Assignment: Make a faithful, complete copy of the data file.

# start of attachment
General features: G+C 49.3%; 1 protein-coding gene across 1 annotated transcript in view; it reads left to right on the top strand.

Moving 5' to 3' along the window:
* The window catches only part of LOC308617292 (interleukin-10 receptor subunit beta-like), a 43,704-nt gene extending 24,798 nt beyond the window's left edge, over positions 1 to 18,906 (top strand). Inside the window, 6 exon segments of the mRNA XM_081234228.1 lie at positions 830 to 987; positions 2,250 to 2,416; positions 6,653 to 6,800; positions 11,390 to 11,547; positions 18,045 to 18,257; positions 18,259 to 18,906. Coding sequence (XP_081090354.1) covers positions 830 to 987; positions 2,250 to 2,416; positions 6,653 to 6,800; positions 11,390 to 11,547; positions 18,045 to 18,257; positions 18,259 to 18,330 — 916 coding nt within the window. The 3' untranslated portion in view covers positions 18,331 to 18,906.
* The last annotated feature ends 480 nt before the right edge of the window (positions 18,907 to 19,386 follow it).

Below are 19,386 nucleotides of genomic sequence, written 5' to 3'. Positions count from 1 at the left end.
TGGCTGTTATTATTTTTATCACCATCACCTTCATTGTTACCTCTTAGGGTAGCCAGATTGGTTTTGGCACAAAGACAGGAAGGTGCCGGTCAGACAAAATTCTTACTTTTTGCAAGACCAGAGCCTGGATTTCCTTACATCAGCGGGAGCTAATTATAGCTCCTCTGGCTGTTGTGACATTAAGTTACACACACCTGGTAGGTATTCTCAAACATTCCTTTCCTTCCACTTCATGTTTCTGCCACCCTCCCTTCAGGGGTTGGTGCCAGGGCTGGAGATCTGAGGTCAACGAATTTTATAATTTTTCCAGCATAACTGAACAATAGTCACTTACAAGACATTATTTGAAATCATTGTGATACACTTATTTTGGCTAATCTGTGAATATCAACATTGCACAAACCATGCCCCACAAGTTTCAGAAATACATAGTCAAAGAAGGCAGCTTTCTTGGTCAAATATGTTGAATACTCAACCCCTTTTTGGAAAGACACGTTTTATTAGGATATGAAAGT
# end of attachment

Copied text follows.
General features: G+C 49.3%; 1 protein-coding gene across 1 annotated transcript in view; it reads left to right on the top strand.

Moving 5' to 3' along the window:
* The window catches only part of LOC308617292 (interleukin-10 receptor subunit beta-like), a 43,704-nt gene extending 24,798 nt beyond the window's left edge, over positions 1 to 18,906 (top strand). Inside the window, 6 exon segments of the mRNA XM_081234228.1 lie at positions 830 to 987; positions 2,250 to 2,416; positions 6,653 to 6,800; positions 11,390 to 11,547; positions 18,045 to 18,257; positions 18,259 to 18,906. Coding sequence (XP_081090354.1) covers positions 830 to 987; positions 2,250 to 2,416; positions 6,653 to 6,800; positions 11,390 to 11,547; positions 18,045 to 18,257; positions 18,259 to 18,330 — 916 coding nt within the window. The 3' untranslated portion in view covers positions 18,331 to 18,906.
* The last annotated feature ends 480 nt before the right edge of the window (positions 18,907 to 19,386 follow it).

Below are 19,386 nucleotides of genomic sequence, written 5' to 3'. Positions count from 1 at the left end.
TGGCTGTTATTATTTTTATCACCATCACCTTCATTGTTACCTCTTAGGGTAGCCAGATTGGTTTTGGCACAAAGACAGGAAGGTGCCGGTCAGACAAAATTCTTACTTTTTGCAAGACCAGAGCCTGGATTTCCTTACATCAGCGGGAGCTAATTATAGCTCCTCTGGCTGTTGTGACATTAAGTTACACACACCTGGTAGGTATTCTCAAACATTCCTTTCCTTCCACTTCATGTTTCTGCCACCCTCCCTTCAGGGGTTGGTGCCAGGGCTGGAGATCTGAGGTCAACGAATTTTATAATTTTTCCAGCATAACTGAACAATAGTCACTTACAAGACATTATTTGAAATCATTGTGATACACTTATTTTGGCTAATCTGTGAATATCAACATTGCACAAACCATGCCCCACAAGTTTCAGAAATACATAGTCAAAGAAGGCAGCTTTCTTGGTCAAATATGTTGAATACTCAACCCCTTTTTGGAAAGACACGTTTTATTAGGATATGAAAGT